I prefer to use fine sea salt in the end when mashing the potatoes because it dissolves quickly and has a delicate flavor. Kosher salt can become surprise crunchy bits, and regular table salt can have a harsh chemical taste.
Also, when mashing the potatoes be mindful that over-mixing makes them 'gluey.' You want to mix as little as necessary to get the right consistency, then stop.
And one final word of caution — keep in mind that adding too much cooking liquid will turn your mashies into a soupy mess, super quick!
Magic Mashed Potatoes
This recipe makes enough for about 6 servings, but you can easily double or triple it if need be.
- 1 - 2 garlic cloves, papery skins left on
- drizzle of pure olive oil
- kosher salt & pepper
- 2.5 lbs white potatoes, scrubbed
- kosher salt (for cooking water)
- 1 to 2 cups cooking water
- fine sea salt
Preheat your oven to 350F.
Put the garlic cloves on a piece of tin foil and drizzle with olive oil. Sprinkle with a little salt and pepper, then turn the cloves a few times to coat. Fold the aluminum foil around the garlic to make a little pouch and pinch the edges shut. Roast the garlic in the oven for about 30 minutes, until very soft and paste-like. Set aside to cool.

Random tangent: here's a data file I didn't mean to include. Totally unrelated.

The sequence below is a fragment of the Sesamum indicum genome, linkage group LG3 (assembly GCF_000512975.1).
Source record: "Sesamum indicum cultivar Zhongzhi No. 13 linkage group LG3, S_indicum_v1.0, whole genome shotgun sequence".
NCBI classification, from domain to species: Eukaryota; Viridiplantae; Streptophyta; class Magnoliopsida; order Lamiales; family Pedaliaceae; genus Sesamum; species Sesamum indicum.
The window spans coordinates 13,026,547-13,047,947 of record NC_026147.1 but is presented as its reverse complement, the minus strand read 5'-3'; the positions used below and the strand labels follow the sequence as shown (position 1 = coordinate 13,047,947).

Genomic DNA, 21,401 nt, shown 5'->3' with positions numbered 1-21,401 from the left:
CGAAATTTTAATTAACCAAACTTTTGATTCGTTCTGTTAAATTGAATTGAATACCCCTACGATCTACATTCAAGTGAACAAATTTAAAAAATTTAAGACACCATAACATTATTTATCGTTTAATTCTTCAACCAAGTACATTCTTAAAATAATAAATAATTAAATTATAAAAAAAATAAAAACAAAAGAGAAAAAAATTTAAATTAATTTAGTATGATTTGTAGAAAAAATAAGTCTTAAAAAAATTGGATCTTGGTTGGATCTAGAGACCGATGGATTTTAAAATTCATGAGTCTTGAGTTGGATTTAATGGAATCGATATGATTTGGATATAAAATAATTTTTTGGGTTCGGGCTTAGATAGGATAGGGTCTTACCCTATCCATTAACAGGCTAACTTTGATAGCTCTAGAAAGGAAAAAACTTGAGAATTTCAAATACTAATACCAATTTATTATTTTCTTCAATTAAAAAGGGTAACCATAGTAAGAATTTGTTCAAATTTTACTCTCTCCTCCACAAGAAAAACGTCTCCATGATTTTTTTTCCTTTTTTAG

Scrub the potatoes and remove any eyes or damaged areas. Place them in the bottom of a large pot, then add enough cold water to cover them by an inch. Add 1 heaping tbsp kosher salt to the water. Set the burner on medium-high and bring to a boil. Once boiling, reduce the heat to a soft simmer until tender, about 30 minutes for small potatoes, and up to 50 minutes for large ones. You don't want to overcook them. Check on the potatoes periodically with a fork — when the tines go in without resistance they are done. Before you drain the potatoes ladel out a few cups of the cooking liquid and set aside.
Drain the potatoes. Then using a clean towel to protect your hands, pick up each one individually and break up the potato, dropping it back in the pot. Squeeze one clove of roasted garlic out of it's skin and into the pot, and add one ladle full of cooking water (about 1/3 of a cup). Mix with electric beater or hand-held masher. Season to taste with salt and more garlic if desired, and if necessary add a little more cooking water (being mindful to keep them on the dry side). Enjoy!